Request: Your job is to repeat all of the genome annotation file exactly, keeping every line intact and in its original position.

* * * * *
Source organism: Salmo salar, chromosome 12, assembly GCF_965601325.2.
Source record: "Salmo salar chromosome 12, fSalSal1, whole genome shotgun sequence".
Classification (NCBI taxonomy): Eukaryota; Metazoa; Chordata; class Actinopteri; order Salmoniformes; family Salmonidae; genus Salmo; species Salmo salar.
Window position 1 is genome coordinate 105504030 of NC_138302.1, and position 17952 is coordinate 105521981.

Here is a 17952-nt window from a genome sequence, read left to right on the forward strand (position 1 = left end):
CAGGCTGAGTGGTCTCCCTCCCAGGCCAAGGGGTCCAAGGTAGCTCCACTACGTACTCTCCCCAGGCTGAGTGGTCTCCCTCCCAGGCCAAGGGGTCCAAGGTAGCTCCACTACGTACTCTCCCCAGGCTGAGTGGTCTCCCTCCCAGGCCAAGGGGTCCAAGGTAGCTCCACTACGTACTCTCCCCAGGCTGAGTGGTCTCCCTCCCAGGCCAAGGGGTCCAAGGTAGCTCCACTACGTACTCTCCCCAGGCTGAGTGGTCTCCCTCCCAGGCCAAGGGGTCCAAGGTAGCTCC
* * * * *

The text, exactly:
Source organism: Salmo salar, chromosome 12, assembly GCF_965601325.2.
Source record: "Salmo salar chromosome 12, fSalSal1, whole genome shotgun sequence".
Classification (NCBI taxonomy): Eukaryota; Metazoa; Chordata; class Actinopteri; order Salmoniformes; family Salmonidae; genus Salmo; species Salmo salar.
Window position 1 is genome coordinate 105504030 of NC_138302.1, and position 17952 is coordinate 105521981.

Here is a 17952-nt window from a genome sequence, read left to right on the forward strand (position 1 = left end):
CAGGCTGAGTGGTCTCCCTCCCAGGCCAAGGGGTCCAAGGTAGCTCCACTACGTACTCTCCCCAGGCTGAGTGGTCTCCCTCCCAGGCCAAGGGGTCCAAGGTAGCTCCACTACGTACTCTCCCCAGGCTGAGTGGTCTCCCTCCCAGGCCAAGGGGTCCAAGGTAGCTCCACTACGTACTCTCCCCAGGCTGAGTGGTCTCCCTCCCAGGCCAAGGGGTCCAAGGTAGCTCCACTACGTACTCTCCCCAGGCTGAGTGGTCTCCCTCCCAGGCCAAGGGGTCCAAGGTAGCTCC